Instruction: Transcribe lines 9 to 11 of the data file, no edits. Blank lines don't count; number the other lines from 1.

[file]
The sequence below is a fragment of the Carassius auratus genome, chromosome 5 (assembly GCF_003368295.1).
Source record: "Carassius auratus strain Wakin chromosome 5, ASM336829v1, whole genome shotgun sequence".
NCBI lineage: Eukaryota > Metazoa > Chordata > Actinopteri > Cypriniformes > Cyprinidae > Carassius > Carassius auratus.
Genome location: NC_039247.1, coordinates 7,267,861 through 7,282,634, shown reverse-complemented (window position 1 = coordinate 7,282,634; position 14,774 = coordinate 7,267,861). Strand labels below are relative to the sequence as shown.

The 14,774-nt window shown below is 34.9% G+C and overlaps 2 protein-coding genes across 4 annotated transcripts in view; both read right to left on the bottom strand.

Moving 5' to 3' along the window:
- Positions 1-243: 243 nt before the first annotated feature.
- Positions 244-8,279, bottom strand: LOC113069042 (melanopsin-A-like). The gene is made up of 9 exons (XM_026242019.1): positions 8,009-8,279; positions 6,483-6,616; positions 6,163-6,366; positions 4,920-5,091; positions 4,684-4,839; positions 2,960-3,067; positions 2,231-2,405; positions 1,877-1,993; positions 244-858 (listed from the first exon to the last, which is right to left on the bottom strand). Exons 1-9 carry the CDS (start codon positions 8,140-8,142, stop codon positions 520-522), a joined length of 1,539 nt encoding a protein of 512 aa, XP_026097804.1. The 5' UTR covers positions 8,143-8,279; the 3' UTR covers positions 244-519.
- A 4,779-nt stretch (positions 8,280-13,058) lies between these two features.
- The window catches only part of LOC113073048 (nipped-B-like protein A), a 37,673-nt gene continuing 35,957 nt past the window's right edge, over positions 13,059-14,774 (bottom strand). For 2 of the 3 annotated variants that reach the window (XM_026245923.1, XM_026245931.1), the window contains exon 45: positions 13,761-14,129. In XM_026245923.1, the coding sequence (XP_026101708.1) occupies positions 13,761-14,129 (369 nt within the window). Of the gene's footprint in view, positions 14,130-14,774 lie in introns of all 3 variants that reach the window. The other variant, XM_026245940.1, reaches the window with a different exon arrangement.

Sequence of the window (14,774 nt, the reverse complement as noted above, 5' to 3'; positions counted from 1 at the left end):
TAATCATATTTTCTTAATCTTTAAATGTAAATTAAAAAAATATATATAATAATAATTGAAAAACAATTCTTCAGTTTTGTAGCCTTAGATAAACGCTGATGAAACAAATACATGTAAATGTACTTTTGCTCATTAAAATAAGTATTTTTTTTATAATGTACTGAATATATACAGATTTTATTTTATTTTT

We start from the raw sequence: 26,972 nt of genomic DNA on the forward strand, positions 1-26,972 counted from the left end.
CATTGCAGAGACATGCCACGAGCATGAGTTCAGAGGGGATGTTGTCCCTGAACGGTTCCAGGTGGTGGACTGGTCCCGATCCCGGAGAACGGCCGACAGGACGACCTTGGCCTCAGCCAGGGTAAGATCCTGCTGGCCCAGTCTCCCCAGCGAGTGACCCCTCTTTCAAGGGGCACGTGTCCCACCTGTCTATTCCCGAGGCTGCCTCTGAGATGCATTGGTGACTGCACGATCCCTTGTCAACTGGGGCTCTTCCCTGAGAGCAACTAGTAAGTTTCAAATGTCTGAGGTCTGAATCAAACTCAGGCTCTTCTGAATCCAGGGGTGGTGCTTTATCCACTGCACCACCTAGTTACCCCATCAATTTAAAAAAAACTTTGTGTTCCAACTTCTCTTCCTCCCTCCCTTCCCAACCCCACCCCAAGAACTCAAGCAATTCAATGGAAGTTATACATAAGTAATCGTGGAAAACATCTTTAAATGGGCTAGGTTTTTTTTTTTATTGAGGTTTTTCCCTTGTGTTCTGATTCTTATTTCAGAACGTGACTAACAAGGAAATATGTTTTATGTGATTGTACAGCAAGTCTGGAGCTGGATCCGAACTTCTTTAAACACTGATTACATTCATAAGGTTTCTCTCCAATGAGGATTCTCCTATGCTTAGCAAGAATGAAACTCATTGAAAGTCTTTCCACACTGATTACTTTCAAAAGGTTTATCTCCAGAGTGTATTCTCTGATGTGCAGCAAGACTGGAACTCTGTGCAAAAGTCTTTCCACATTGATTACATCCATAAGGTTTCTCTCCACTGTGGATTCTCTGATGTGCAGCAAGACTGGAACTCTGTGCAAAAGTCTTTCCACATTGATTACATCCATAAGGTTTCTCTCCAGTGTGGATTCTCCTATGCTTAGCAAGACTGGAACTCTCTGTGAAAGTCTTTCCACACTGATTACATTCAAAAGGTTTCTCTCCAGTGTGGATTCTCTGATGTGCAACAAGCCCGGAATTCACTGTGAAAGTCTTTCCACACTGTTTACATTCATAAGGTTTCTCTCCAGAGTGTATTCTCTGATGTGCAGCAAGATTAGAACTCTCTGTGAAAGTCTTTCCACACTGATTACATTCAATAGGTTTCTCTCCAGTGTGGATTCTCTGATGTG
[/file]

- A 4,779-nt stretch (positions 8,280-13,058) lies between these two features.
- The window catches only part of LOC113073048 (nipped-B-like protein A), a 37,673-nt gene continuing 35,957 nt past the window's right edge, over positions 13,059-14,774 (bottom strand). For 2 of the 3 annotated variants that reach the window (XM_026245923.1, XM_026245931.1), the window contains exon 45: positions 13,761-14,129. In XM_026245923.1, the coding sequence (XP_026101708.1) occupies positions 13,761-14,129 (369 nt within the window). Of the gene's footprint in view, positions 14,130-14,774 lie in introns of all 3 variants that reach the window. The other variant, XM_026245940.1, reaches the window with a different exon arrangement.

Sequence of the window (14,774 nt, the reverse complement as noted above, 5' to 3'; positions counted from 1 at the left end):